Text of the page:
PbClz oPl2-Pnma

7.614

Yb5Pt3

Mn$i3 ~~6-P6~rn~rn

8.337

Yb

%[email protected]

mC28-C21e

ap4

Method* *

Lattice constants (A)

Structure type*

6.476 p = 97” 37’

‘7.576

SC

4.400

8.957

SC, P

-

6.251

SC, P

7.390

14.319

7.506

sc, P

4.429

5.480

sc, P

5-Pnma

YbPt

FeB oP8-Pnma

6.814

YbgPtq

Pu3Pd4 bR4 2-R3

12.888

-

5.629

P

7.546

-

-

P

_

-

P

YbPtz

we2

cF24-Fd3m YbPt,

AuCu3 cP4-Pm 3m

I

4.040 4.047

*The symbols of the space group are preceded by the Pearson notation [S 1.

**SC = single crystal, p = powder.

appreciable solid solubility; for YbPts the limiting values of the lattice constant, obtained from samples of different composition, are reported in Table 1. The isomorphous compound, LuPts, also shows a little solid solubility: we have found a value of 4.039 A for the lattice constant of the phase as compared with the reported values of 4.027 [4] and 4.030 A [3]. YbPt, is the most platinum-rich compound of the diagram, in accordance with the results of Bronger [3]. Micrographic examination of a sample of the composition YbPt, (for other R.E. with Pt, 1: 5 phases are formed) indicates the presence of two phases, and the X-ray diffraction pattern shows the reflections of YbPts with those of a face-centered structure with u = 3.944 K, which corresponds to a little solid solution of Yb in Pt. Discussion The results already obtained in other binary alloy systems of Yb with the 8th Group elements, namely, the formation of phases with di- or trivalent Yb, or with an intermediate valency, have also been found in the Yb-Pt system. From preliminary magnetic measurements, and from a consideration of the lattice dimensions, Yb appears to be divalent in the Yb-richest compound, Yb,Pts, in agreement with its isomorphism with the already studied compounds Yb,Pd, and EusPds, containing either divalent Yb or Eu. The compounds YbPt, YbsPt,, YbPts and YbPts contain Yb(III), while YbsPt, Yb,Pts and Yb5Pt4 appear to consist of a mixture of Yb(II) and Yb(II1). The lattice constant of the compound YbPts (MgCus-type), reported in Table 1, has been obtained from samples quenched from high temperature. The value reported by Moriarty et al. [2] for the same compound (7.381 h) is rather different from the present value, and shows no regularity in the general trend of the lattice constants of the R.E.Pts compounds. Samples of YbPts, annealed at 1000 - 1100 “C for some days show powder patterns completely different from the preceding ones, and they could not be assigned to other known 1:2 structures. Considering the structures of the compounds YbRe,, YbOss(MgZns), YbIrs(MgCus) [7] and YbAus [5] (MoSis), all containing Yb(III), we find that between the last two phases there is a change from the Laves phase structures to the MoSis-type. Therefore, the high-temperature form of YbPts is consistent with this structural sequence, while at low temperatures, the MgCu, structure is no longer stable and transforms to another type, which is, perhaps, intermediate between the Laves phases and the MoSi, types. An analogous behaviour is observed in the Second Long Period for YbRus(MgZn,), YbRh,(MgCu,) and YbPd,, where this last compound exists only in a narrow temperature range and has a complex crystal structure. Samples of Lu-Pt alloys around the 1:2 composition have been prepared: in this case, no LuPts (MgCus-type) compound is formed and the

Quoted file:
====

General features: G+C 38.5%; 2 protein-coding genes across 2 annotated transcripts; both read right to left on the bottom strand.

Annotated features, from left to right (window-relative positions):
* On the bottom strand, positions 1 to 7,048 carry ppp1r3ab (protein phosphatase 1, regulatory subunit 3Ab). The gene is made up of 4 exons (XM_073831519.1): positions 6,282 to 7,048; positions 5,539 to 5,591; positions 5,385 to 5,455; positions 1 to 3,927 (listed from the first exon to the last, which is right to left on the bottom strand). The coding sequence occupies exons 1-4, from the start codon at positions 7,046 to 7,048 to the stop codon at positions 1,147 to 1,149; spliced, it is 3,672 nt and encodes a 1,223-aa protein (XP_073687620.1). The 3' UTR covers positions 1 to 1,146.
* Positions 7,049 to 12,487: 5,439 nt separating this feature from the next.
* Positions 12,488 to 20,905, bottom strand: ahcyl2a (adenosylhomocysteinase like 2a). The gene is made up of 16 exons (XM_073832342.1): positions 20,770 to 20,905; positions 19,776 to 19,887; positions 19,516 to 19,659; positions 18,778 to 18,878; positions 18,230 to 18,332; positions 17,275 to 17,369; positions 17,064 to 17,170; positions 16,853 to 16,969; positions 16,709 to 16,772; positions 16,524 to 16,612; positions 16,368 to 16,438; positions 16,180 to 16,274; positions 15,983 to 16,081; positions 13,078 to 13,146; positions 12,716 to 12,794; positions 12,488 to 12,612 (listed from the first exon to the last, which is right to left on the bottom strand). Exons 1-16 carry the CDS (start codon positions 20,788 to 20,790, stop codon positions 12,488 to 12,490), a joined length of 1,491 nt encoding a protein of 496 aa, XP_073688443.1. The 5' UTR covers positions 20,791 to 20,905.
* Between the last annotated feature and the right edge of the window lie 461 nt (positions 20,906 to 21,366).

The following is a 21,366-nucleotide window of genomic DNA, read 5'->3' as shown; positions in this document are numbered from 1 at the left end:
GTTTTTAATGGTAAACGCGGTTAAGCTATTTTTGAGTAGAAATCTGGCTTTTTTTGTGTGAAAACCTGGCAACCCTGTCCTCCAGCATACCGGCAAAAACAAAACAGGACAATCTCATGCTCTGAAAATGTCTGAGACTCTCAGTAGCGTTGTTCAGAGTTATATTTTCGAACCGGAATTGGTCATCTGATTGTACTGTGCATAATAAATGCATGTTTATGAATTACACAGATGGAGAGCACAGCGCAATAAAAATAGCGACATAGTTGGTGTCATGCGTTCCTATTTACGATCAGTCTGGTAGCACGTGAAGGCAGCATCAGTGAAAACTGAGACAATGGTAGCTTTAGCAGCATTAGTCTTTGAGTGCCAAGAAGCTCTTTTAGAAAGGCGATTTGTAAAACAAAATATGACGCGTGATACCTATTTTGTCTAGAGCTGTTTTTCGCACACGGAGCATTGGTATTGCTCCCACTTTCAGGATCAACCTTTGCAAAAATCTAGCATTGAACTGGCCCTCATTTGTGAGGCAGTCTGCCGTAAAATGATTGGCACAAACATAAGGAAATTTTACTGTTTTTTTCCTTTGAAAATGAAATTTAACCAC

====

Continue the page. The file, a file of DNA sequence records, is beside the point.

209

TABLE 2 Compound

WPz Yb2Pt Yb5Pt3 YbgPtg YbPt

18.2 23.1 25.2 25.5 26.6

V

Compound

Avf I%)

V

2 2-3 2-3 2-3 3

Yb7Aug YbZAu YbgAu3 Yb5Aq YbAu(ac)

10.6 15.5 15.7 16.6 20.0

2 2 2 2 2-3

V = ytterbium valency.

powder pattern resembles that of the low-~mperature form of YbPtz. Finally, we may compare the two systems Yb-Pt and Yb-Au. A great number of phases are formed in both systems [ 51. Some of them show isomorphism (YbsPt, YbaAu; Yb5Pt4, YbsAu*; YbPt, a-YbAu), others have the same composition (YbsPts, YbS Au3; YbPts, YbAu,; YbPt,, YbAu3 ) and some have different compositions (Yb,Pta, Yb,Aus; Yb3Pt4, YbAu,). The differences between the Yb-Au and Yb-Pt systems appear to be linked both with the different dimensions of the Au and Pt atoms and with the ease with which Yb behaves as a di- or a trivalent element in the two cases. The alloys with more than 50 at.% Au or Pt contain Yb in the trivalent state, the others in the Yb-Au systems are formed by YbfII), which is different from the shalom in the Yb-Pt system already discussed. A factor which appears related to the possibi~ty of Yb becoming trivalent is the volume contraction in the formation of its phases from the elements. Table 2 gives the values for the Yb-richest compounds in the Pt and Au systems, and for this group of compounds, the trivalency of Yb appears only if the volume contraction is greater than 20%. References 1 Q, Johnson, R. G. Bedford and E. Catalano, J. Less-Common Met., 24 (1971) 335. 2 J. L. Moriarty, J. E. Humphreys, R. 0. Gordon and N. C. Baeniiger, Acta Cry&, 21 (1966) 840. 3 W. Bronger, J. Less-Common Met., 12 (1967) 63. 4 B. Erdmann and C. Keller, J. Solid State Chem., 7 (1973) 40. 5 A. Iandeili and A. PaIenzona, J. Less-Common Met., 18 (1969) 221. 6 0. D. McMasters and K. A. Gschneidner, Jr., J. Less-Common Met., 8 (1965) 297. 7 U.S. A.E.C. Rep. IITRI-5’78, 1964, P19-13. 3 W. B. Pearson, A Handbook of Lattice Spacings and Structures of Metals and Alloys, Vol. 2, Pergamon Press, Oxford, 1967.